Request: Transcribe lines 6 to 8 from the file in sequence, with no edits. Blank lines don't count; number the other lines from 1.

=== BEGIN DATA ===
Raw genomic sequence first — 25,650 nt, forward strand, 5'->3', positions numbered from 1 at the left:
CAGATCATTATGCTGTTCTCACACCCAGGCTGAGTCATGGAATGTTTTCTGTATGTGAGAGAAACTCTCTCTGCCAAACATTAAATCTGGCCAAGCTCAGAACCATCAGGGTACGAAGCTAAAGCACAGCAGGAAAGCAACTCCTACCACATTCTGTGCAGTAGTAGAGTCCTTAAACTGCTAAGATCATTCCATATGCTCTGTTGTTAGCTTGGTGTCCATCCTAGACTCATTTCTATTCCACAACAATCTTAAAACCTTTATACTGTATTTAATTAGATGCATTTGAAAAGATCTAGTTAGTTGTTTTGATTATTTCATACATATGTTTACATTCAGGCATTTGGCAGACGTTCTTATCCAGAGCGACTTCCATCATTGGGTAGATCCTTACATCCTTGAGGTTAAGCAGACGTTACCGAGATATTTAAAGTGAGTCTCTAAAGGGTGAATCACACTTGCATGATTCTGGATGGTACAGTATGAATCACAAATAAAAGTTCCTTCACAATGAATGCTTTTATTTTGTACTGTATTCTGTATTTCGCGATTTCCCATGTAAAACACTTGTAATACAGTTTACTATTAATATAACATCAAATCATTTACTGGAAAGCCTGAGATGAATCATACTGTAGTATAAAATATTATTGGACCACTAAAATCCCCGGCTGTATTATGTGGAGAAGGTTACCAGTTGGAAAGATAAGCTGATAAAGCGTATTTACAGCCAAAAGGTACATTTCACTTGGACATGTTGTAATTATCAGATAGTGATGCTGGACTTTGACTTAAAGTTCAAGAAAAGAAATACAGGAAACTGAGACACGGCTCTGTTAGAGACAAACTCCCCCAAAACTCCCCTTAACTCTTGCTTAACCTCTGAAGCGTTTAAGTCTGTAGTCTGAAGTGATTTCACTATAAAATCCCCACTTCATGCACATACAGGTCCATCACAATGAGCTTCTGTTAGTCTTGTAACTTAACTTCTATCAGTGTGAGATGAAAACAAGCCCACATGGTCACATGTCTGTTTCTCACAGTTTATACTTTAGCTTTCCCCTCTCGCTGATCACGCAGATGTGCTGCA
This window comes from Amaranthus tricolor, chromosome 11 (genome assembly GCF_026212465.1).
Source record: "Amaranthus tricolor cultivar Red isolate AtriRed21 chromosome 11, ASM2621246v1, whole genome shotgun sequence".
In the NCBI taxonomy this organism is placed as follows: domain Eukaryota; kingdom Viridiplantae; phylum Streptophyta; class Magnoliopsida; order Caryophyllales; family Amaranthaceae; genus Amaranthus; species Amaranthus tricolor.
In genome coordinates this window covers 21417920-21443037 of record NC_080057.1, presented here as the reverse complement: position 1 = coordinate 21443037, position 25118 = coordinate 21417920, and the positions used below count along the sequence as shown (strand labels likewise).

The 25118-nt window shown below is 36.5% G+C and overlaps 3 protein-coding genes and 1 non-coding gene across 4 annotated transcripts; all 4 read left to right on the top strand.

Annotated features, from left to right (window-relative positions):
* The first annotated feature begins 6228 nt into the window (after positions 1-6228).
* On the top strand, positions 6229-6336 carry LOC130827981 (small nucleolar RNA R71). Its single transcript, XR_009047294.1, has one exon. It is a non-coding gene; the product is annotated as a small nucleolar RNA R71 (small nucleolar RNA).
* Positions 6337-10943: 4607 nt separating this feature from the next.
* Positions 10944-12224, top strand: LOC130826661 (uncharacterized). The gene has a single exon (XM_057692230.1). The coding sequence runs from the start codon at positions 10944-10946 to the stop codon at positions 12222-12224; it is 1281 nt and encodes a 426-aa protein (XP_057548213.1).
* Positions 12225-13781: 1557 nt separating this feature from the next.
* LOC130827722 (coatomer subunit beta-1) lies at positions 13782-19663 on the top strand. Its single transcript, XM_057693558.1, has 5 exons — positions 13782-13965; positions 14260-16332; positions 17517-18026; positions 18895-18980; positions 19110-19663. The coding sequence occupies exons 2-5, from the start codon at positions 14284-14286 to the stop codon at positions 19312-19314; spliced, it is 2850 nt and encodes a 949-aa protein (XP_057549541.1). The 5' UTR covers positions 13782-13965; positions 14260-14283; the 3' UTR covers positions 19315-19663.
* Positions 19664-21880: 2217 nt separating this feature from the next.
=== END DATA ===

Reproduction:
In genome coordinates this window covers 21417920-21443037 of record NC_080057.1, presented here as the reverse complement: position 1 = coordinate 21443037, position 25118 = coordinate 21417920, and the positions used below count along the sequence as shown (strand labels likewise).

The 25118-nt window shown below is 36.5% G+C and overlaps 3 protein-coding genes and 1 non-coding gene across 4 annotated transcripts; all 4 read left to right on the top strand.

Annotated features, from left to right (window-relative positions):